Crankbrothers Cobalt SL Headset
Crankbrothers has been known to think outside the box. Innovative designs spurred the success of such Crankbrothers products as the Egg Beater pedal and their Multi-series tools. But, the first thing we noticed when we had the opportunity to review the Crankbrothers Cobalt SL Directset was, well -- the box. While Momma always told us not to judge a book by its cover, attention to detail on package design can often indicate a similar level of care spent on the goodies inside. Crankbrothers didn't disappoint with this one.
Let's review some basics -- the headset is that oft-neglected tidbit that ties together the fork, stem, and bike so that when you turn and yank on the bar, the front wheel goes where you want it to, and you and the rest of your bike follow shortly behind. Ideally this is accomplished with a minimum amount of weight and a maximum amount of rigidity and robustness. Way back in ancient times folks used persnickety threaded headsets that required some big ol' wrenches and voodoo magic to adjust properly. Then came the five-lined skink from Cane Creek with the threadless Aheadset back in the early 90s that revolutionized the whole bicycle front end (with a little help from Mr. King out west). And now, Crankbrothers have dropped their Directset on the world. Naturally, our curiosity was peaked.
Most threadless headsets consist of an outer cup on top and bottom, with cartridge bearings pressed in. So, from the outside in: fresh air, head tube, headset cup, outer race, ball bearings, inner race, steerer tube, old air. Crankbrothers took this idea and threw out one of the chunks of metal, machining the cups to also serve double duty as the outer races (definitely another one of those "Why didn't I think of that?" situations). In short, the upside is a lighter, more compact, sexier headset. Potential negatives include questions about strength, longevity, and some installation issues.
Crankbrothers took care of the strength question by crafting most of the bits out of 440c stainless steel and tossing 28-ball sealed retainers in each race while still keeping the weight down to a jaw-dropping feathery 65 grams. The top cap and cobalt blue colored dust cap both get the aluminum treatment. For those of us that live by the credo of "get light or get out," you can drop a little more change and pick up the titanium version to shave about 7 grams off the SL. The bearings have rubber seals that are easily removable for service. Just pop them off with something sharp, drizzle some degreaser inside, dry everything out, regrease, replace the seals, and be on your way. This can even be done without removing the cups from the bike.
Like any good headset, the Crankbrothers Cobalt SL Directset led us and our Ventana El Padrino mule down many-a-local trail including the IMBA Epic Womble during the Ouachita Challenge marathon with nary a peep. The weather gods have been pretty active this spring in Arkansas and all the resulting mud didn't seem to faze it one iota. The rubber o-rings, protective aluminum shield on top, and bearing seals all worked together solidly to keep all the little nasties out while still allowing free movement for steering. While it's a bit too early for us to know if it'll live up to the manufacturer's 5-year warranty, we found no reason to think that it won't. We've seen a few raised eyebrows around these parts, but the quality stainless steel and tight construction appear to come together in a headset that should give years of trouble free service.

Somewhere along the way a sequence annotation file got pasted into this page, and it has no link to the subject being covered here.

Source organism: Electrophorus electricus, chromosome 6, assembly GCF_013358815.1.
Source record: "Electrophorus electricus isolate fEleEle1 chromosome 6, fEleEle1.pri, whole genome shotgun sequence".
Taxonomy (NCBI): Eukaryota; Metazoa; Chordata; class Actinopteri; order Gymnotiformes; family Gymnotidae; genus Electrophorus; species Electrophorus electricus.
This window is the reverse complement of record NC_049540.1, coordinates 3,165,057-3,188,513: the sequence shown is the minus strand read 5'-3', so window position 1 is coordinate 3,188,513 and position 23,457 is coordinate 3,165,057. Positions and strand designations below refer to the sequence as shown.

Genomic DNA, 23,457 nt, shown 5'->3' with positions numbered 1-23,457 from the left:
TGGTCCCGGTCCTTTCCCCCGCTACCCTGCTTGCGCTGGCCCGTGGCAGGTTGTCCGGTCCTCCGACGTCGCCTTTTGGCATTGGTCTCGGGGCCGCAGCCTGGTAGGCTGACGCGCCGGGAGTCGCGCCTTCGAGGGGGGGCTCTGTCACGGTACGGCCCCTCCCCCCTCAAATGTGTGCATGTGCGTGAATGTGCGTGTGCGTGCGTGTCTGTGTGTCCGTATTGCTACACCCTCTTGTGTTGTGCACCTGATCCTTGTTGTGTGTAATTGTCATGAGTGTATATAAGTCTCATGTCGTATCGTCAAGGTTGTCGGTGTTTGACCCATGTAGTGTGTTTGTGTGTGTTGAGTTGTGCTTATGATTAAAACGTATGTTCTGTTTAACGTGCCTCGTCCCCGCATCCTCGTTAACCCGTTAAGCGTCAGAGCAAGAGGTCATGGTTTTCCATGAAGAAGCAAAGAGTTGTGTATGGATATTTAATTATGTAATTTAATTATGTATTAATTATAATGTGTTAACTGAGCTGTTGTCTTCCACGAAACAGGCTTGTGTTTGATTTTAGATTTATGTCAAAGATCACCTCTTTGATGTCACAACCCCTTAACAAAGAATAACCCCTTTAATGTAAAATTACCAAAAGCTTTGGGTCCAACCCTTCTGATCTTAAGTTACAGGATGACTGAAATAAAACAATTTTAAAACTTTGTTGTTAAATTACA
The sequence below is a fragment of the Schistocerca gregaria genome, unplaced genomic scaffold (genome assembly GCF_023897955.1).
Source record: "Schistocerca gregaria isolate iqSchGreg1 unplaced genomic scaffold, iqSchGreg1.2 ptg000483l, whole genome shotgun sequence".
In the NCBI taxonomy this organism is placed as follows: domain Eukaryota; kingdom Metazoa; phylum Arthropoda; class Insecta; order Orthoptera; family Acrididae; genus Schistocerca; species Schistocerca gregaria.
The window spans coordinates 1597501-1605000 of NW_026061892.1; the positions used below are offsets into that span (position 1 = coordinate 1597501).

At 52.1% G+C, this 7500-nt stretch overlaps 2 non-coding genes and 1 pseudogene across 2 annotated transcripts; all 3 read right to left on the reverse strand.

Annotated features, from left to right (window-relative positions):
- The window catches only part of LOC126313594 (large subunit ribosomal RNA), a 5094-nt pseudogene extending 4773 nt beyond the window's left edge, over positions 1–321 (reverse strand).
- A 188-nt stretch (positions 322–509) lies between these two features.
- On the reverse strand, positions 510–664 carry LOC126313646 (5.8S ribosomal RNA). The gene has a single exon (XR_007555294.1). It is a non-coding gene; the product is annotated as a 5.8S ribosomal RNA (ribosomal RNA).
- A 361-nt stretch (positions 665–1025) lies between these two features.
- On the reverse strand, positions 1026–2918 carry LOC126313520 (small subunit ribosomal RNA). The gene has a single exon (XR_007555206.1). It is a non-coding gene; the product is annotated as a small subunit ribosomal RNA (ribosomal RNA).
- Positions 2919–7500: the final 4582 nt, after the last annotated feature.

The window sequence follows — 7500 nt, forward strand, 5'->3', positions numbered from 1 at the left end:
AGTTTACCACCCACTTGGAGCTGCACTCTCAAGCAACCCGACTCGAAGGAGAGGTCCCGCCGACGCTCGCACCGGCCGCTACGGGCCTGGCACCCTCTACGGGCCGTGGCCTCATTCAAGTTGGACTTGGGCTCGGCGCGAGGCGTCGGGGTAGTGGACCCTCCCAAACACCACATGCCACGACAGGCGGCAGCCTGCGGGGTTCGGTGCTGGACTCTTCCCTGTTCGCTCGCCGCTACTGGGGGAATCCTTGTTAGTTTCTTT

The only real trouble we had with the Crankbrothers Cobalt SL Directset had to do with installation. We've pressed several of these into frames recently and each time we've struggled to keep them from cocking sideways on the way in. With proper head tube reaming, a steady hand on the headset press, and patience, they'll eventually drop in, but it can't be rushed. It seems that Crankbrothers made these with a slightly larger outer cup diameter than the good ol' trusty Chris Kings we're so used to. "What's a few thousandths of an inch among friends," you ask? Well, when you're dealing with a press fit joint it can mean the difference between gallivanting down your favorite trail on Saturday morning or turning your cracked-head-tube-inflicted-frame into a bad lawn sculpture that will scare away small children. We recommend that you take yours to a reputable bike shop that has all the proper tools and have the folks there install this for you. You might even gently point out the included 1-1/8" installation tool if they've never dealt with a Directset before. The head tube must be reamed out, and the top and bottom cups should definitely be pressed in one at a time. Crankbrothers recommends using a rubber mallet to set the cups prior to pressing them in.
Other than the finicky initial setup, the Crankbrothers Cobalt SL Directset represents a solid evolution of headset technology. Quality materials matched with a slimmed down design result in a component that carries the same price and about half the weight of comparable headsets from other manufacturers. If you are looking to shave some grams and don't mind trying something new, this is a great headset. If you're running everything maxed out at ten and really want to crank that "lightness knob" to eleven, go for the gusto, and spring for that Cobalt Ti. While there's no reason to doubt the effectiveness of the Crankbrothers design, if you're more comfortable with something a little more tried and true, even if it weighs a little more, go with a Chris King. Just don't complain when we pass you on the trail!